In the last article "An indication of PPT failure", many readers wrote in and either asked what the various acronyms were or admonished me for using so many without explaining them. I will try in the future to assume the reader does not know what we're talking about and at least spell out any acronym used. As for the last article; "PPT" = plunge protection team, "ROW" = rest of world.
Today, let's look at China and their recent efforts at preventing their equity markets from collapsing. First, it should be understood they are "too late". I can say this because their PE (price to earnings) ratio even after the collapse of 25%-40% (with some stocks not even trading Friday), the Shanghai Exchange still trades at over 60 times earnings. In other words, at today's rate of earnings it will take 60 years worth of earnings to equal what investors are willing to pay now. They have allowed and even fostered a bubble of epic proportions to form, no amount of effort can stop this bubble from collapsing.
This past week, China took the crazy steps of making it "illegal" for institutional accounts to sell ...for the next six months! How will pension plans make promised payments? Will they send out IOU's until it's "legal" to sell again? There were also reports of brokers refusing to accept sell orders at all. Let's say this, the harder China works at closing the exit doors and not allow sales will only work to put more pressure on the world's other equity markets. This was one of the points I was trying to make when I wrote about the crisis "crossing borders" last week.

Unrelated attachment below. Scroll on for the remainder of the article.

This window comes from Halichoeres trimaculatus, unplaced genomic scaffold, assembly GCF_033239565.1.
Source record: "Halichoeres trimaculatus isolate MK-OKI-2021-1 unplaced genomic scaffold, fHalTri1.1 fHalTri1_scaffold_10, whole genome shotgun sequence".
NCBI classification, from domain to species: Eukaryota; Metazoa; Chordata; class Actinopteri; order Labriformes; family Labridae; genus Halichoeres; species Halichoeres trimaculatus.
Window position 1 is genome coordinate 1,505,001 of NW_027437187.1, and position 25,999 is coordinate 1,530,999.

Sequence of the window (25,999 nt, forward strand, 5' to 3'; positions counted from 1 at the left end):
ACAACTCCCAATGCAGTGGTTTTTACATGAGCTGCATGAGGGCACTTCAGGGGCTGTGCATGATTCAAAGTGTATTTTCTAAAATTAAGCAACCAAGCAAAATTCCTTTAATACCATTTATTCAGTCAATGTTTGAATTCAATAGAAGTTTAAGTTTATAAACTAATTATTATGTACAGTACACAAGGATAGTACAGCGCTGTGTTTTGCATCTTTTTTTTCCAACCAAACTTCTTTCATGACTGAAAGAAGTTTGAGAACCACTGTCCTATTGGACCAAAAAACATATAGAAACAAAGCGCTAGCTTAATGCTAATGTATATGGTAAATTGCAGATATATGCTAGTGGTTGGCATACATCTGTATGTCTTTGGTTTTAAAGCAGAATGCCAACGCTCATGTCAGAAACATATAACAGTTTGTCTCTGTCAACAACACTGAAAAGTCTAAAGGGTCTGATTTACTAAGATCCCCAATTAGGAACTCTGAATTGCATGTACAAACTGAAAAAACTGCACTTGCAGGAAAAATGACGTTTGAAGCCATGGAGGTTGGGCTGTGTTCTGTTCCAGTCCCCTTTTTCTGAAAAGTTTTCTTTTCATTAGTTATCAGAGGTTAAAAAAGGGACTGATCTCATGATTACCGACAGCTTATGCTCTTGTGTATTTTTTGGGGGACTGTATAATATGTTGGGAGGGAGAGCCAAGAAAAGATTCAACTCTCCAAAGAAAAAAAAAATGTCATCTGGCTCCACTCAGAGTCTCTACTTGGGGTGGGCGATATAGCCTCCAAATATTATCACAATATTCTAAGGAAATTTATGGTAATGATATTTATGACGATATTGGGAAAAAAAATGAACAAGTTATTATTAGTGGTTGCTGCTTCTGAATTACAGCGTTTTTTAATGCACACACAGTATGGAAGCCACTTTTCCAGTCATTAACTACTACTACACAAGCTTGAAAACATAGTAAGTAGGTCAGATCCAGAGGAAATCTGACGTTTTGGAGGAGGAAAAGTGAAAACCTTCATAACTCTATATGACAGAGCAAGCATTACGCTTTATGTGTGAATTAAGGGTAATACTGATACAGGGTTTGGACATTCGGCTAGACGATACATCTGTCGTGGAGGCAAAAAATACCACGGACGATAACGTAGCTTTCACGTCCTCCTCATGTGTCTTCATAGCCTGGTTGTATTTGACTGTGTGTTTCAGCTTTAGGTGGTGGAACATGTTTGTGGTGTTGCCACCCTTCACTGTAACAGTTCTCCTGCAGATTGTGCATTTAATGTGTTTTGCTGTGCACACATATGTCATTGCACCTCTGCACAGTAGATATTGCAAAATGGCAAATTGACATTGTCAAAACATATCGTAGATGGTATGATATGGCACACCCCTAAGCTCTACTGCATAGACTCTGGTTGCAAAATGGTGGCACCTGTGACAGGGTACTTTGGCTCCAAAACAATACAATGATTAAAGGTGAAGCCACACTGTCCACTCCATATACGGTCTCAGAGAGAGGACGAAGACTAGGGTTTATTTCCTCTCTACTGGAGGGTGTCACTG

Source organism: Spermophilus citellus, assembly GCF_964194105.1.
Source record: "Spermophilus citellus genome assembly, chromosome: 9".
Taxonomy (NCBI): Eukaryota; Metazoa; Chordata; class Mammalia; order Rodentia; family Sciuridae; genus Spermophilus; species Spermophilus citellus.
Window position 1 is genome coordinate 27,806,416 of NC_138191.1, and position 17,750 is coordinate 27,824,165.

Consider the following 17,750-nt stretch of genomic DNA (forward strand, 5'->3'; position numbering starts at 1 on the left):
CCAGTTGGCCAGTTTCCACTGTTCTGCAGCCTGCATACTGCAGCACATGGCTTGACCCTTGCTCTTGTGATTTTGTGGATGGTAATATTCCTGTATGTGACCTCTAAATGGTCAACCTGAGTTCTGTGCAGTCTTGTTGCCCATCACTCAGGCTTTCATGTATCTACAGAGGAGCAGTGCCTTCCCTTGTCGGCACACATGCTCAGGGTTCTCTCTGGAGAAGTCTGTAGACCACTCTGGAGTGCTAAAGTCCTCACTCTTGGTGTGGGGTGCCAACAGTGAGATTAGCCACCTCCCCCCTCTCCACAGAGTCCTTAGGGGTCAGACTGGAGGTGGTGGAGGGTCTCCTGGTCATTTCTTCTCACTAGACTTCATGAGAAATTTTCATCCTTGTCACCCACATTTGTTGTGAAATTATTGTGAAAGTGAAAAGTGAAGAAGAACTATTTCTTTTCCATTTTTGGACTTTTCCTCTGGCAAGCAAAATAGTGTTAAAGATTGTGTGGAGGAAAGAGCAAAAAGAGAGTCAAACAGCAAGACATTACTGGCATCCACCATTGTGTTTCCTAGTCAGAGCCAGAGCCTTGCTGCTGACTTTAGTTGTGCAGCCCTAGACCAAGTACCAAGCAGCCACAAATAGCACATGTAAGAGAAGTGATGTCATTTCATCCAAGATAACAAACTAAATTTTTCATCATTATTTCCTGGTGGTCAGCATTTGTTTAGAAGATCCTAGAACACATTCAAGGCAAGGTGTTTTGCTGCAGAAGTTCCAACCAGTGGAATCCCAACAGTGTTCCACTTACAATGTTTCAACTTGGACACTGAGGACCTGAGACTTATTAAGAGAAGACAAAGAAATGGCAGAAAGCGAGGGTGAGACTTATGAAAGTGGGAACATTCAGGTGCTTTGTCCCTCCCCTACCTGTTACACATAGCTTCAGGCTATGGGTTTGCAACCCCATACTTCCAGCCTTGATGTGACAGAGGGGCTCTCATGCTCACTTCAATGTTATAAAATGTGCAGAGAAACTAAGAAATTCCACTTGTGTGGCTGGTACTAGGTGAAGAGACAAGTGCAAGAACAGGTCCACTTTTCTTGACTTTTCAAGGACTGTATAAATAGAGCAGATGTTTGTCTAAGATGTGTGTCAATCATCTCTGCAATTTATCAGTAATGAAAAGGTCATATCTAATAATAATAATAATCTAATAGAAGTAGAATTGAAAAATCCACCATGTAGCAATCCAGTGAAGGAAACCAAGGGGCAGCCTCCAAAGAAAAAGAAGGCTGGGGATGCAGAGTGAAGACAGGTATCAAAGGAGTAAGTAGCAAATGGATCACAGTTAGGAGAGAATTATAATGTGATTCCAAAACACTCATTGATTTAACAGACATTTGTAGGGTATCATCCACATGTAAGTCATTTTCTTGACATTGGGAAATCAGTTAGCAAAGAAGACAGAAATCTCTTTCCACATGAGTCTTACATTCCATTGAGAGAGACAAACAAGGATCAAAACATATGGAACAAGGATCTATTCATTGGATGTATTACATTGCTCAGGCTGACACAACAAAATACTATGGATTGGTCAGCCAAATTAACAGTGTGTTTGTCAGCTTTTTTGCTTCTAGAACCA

Think of it this way, what would you personally do if you were locked into the market here in the U.S.? What if our markets were closed, yet the Canadian or other European bourses were open? Would you consider selling something short elsewhere as a hedge because you are trapped long in the U.S.? Even if it is not the same company exactly, would you sell let's say Fiat or Mercedes short as a hedge against being long shares of Ford Motor? Or forget even being industry specific, would you at least try to sell another bourse short and do it in dollars?
Do you see my point? China closing her markets will put pressure on other markets because being trapped can make for some "desperate people" ...and you know what they say desperate people do!
Another reason the Chinese market will not recover is that speculation has run rampant and a cleansing is coming. Forget about opening four million retail accounts per day or hairdressers quitting their jobs to "day trade", the amount of margin built up and being used is staggering.
If you look at the margin debt on the Shanghai Exchange, you will see it was a very similar percentage to that of the U.S. and double that of Japan just three years ago. Since then, margin debt rose NINEFOLD to 18%! Just in the last month during their crash, this number has dropped nearly 4 percentage points but is still as unsustainable as is a PE ratio of 60 times earnings. The huge margin debt suggests that selling will "FORCE" more selling because of margin calls. China's equity market is a wildfire already burning!